new cotton production system developed for South Texas which incorpo-
rated a new variety with changes in tillage practices, fertilizer
practices, irrigation applications and pest management strategies has
shown dramatic results (Sprott, et.al.'). This new cotton production
system has been widely adopted throughout the region. Per acre appli-
cation of irrigation water has been reduced 30 percent, overall reduc-
tion in energy use has been 33 percent while yield has increased over
30 percent.

The opportunity for new irrigation distribution systems is substan-
tial. Some economic impacts have been estimated based on a low pressure
mobile trickle system developed by Bill Lyle of the Texas Agricultural
Experiment Station. On 1.74 million sprinkler-irrigated acres on the
Texas High Plains, the increase in returns to water (present value of
the water supply) over a 20 year period would be $474 million for a
25 percent water efficiency improvement (Hardin, et.al.).

Clearly irrigated agriculture is in an economically precarious
position due to competition from other uses, declining aquifers and
increased pumping costs. Yet, considering the vast quantities of
groundwater still in reserve, opportunities to reduce irrigation appli-
cation rates and the evolution of new irrigation and rain-fed agricul-
tural technologies, there will be a continuing important irrigated
agriculture sector in the West.



Brown, William G., Effect of Omitting Relevant Variables Versus Use of
Ridge Regression in Economic Research, Oregon Agricultural Experi-
ment Station Special Report 394, October 1973.

Brown, William G. and B.R. Beattie, "Improving Estimates of Economics
Parameters by Use of Ridge Regression with Production Function
Applications," American Journal of Agricultural Economics 57
(1975): 21-32.

Hardin, Daniel C., Ronald D. Lacewell, and James A. Petty, "The Value
of Improved Irrigation Distribution Efficiency with a Declining
Groundwater Supply," Texas Agricultural Experiment Station
TA 14294 June 1978.

Heady, Earl O., "U.S. Supply Situation for Food and Fiber and the Role
of Irrigated Agriculture," In: The TAMU Centennial Year Water for
Texas Conference: Water for Food and Fiber Production, Texas
Water Resources Institute, Texas A&M University, College Station,

Hoerl, Arthur E. and R.W. Kennard, "Ridge Regression: Biased Estimation
for Nonorthogonal Problems," Technometrics 12 (1970a): 55-67.

Lacewell, Ronald D., "Impact of Energy Cost on Food and Fiber Produc-
tion," In: The TAMU Centennial Year Water for Texas Conference:
Water for Food and Fiber Production, Texas Water Resources
Institute, Texas A&M University, College Station, 1976.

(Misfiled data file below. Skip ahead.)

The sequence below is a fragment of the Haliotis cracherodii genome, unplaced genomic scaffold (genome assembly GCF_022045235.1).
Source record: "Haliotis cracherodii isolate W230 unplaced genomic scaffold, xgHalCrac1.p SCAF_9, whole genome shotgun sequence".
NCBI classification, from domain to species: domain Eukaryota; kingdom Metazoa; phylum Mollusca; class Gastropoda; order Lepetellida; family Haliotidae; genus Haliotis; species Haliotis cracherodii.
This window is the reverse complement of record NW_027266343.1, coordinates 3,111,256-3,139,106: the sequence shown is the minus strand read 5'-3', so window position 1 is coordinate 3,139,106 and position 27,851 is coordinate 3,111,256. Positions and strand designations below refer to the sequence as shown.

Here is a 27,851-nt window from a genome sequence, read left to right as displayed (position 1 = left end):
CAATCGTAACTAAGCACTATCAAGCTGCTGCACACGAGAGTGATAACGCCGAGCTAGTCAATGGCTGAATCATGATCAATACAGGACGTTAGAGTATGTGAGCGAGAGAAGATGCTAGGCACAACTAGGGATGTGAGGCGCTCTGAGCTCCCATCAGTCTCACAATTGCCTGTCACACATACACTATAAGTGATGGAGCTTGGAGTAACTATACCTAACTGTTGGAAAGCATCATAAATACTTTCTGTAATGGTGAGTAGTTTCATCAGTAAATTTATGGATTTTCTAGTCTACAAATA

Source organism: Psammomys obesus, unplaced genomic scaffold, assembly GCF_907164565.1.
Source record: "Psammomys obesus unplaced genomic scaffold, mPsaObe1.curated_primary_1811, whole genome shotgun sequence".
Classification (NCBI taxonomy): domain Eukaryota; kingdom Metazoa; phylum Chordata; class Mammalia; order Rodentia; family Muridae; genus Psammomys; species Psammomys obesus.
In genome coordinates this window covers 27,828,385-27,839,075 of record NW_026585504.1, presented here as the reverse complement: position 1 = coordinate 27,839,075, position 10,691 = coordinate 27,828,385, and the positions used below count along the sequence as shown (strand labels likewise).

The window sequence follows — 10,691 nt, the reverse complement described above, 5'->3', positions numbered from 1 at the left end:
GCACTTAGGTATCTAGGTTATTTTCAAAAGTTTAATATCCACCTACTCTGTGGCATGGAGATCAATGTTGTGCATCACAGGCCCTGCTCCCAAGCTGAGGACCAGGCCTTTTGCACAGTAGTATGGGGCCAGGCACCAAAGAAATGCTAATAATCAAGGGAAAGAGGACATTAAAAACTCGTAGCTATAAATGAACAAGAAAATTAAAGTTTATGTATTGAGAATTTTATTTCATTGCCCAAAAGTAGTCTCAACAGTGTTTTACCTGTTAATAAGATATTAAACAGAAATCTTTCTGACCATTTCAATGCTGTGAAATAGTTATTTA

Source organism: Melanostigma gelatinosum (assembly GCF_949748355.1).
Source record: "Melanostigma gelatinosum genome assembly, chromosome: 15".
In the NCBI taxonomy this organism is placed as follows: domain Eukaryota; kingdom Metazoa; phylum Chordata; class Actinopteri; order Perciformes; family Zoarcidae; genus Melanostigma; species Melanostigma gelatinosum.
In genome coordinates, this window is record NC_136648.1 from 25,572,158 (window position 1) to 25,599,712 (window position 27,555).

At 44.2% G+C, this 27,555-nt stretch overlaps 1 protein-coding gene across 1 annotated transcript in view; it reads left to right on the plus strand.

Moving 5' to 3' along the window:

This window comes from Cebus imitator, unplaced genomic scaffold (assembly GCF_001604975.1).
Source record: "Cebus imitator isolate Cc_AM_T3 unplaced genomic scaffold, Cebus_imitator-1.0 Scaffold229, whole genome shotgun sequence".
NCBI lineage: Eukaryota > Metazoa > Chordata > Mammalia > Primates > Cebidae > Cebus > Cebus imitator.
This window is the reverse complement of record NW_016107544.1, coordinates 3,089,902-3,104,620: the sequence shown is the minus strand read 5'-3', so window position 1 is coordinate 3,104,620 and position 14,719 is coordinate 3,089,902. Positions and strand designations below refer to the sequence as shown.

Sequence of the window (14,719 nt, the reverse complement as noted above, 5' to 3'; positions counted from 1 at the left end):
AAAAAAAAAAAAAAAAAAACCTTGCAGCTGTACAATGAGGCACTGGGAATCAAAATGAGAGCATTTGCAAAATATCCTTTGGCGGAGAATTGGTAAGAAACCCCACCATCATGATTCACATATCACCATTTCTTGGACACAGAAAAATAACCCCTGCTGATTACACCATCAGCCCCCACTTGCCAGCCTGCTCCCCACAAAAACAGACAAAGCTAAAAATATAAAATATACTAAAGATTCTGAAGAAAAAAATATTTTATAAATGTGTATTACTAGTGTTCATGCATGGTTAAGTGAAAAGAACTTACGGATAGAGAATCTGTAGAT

National Water Commission, Water Policies for the Future: Final Report
to the President and to the Congress of the United States by the
National Water Commission, Water Information Center, Inc., Port
Washington, N.Y., 1973.

Shumway, C. Richard and H.M. Stults, Production Costs and Yields of
California Field Crops and Vegetables by Area, Average 1961-65
and Projected 1980, California Agricultural Experiment Station
Report No. 307, March 1970.

Sprott, J. Michael, Ronald D. Lacewell, G.A. Niles, J.K. Walker and
J.R. Gannaway, "Agronomic, Economics, Energy and Environmental
Implications of Short-Season Narrow-Row Cotton Production," Texas
Agricultural Experiment Station MP-1250C, February 1976.

U.S. Bureau of Census, U.S. Census of Agriculture, Vol. 1, State and
County Statistics, Washington, D.C., 1969.

Young, Robert A. and S.L. Gray, Economic Value of Water: Concepts and
Empirical Estimates, PB-210356, Dept. of Economics, Colorado State
University, March 1972.

Crop Response Information
for Water Institutions

Gary D. Lynne and Roy R. Carriker

It has been said that water institutions, on a world wide scale,"
.... almost universally fail to provide for a socially efficient water
use" [38]. This is a sweeping indictment in light of the ever increas-
ing scarcity of the water resource. One of the major reasons for such
inefficiency, if it exists, may be the lack of sufficient information
of satisfactory quality. As noted by Fox, the lack of appropriate
types of information may be one of the most difficult problems to
overcome in institutional arrangements [13, p. 753], and thus one of
the greatest contributors to "social inefficiency" in the performance
of a water institution.

This paper outlines a conceptual basis for integrating crop-water